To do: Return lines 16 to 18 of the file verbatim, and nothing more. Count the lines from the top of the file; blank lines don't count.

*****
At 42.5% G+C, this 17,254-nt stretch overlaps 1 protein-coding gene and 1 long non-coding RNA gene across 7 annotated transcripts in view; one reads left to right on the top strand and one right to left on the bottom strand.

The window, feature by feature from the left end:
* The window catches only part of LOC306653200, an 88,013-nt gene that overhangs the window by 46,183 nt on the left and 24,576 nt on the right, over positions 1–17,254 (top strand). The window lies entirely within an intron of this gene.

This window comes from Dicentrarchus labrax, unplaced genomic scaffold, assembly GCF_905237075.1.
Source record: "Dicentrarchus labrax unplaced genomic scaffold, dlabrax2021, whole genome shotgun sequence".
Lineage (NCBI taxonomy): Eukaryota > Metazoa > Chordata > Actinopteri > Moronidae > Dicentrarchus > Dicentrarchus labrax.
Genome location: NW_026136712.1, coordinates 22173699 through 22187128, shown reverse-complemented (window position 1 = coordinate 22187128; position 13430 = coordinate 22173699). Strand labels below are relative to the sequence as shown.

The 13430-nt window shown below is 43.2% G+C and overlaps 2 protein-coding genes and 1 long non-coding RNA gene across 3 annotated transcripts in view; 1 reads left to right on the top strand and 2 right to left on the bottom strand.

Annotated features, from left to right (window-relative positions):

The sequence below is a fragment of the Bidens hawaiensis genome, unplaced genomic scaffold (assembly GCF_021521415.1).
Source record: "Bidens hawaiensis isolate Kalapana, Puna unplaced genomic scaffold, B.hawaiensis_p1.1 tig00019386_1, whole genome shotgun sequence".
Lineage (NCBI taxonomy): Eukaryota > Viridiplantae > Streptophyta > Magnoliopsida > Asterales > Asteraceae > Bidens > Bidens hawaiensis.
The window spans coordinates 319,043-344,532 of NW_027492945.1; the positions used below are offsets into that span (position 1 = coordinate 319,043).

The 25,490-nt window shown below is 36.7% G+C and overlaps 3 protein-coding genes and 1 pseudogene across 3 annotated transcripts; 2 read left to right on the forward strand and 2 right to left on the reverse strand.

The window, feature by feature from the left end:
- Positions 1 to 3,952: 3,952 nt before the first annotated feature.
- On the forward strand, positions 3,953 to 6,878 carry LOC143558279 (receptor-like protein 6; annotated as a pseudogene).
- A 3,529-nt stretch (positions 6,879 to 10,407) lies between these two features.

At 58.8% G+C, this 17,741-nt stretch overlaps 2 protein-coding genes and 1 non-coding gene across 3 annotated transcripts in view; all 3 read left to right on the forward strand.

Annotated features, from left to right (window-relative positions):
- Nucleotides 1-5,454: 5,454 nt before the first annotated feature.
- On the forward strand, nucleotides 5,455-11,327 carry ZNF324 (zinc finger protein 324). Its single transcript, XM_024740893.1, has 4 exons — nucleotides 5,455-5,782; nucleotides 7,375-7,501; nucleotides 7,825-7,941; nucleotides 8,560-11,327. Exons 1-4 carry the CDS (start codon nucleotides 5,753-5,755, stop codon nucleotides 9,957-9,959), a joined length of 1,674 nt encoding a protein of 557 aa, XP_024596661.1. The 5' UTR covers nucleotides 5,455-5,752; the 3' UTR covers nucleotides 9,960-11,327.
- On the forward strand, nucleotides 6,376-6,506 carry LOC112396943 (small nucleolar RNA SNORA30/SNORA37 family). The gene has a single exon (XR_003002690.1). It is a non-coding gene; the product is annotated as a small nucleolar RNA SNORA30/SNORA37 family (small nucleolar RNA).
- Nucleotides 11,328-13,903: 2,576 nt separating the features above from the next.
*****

- Positions 1 to 3,952: 3,952 nt before the first annotated feature.
- On the forward strand, positions 3,953 to 6,878 carry LOC143558279 (receptor-like protein 6; annotated as a pseudogene).
- A 3,529-nt stretch (positions 6,879 to 10,407) lies between these two features.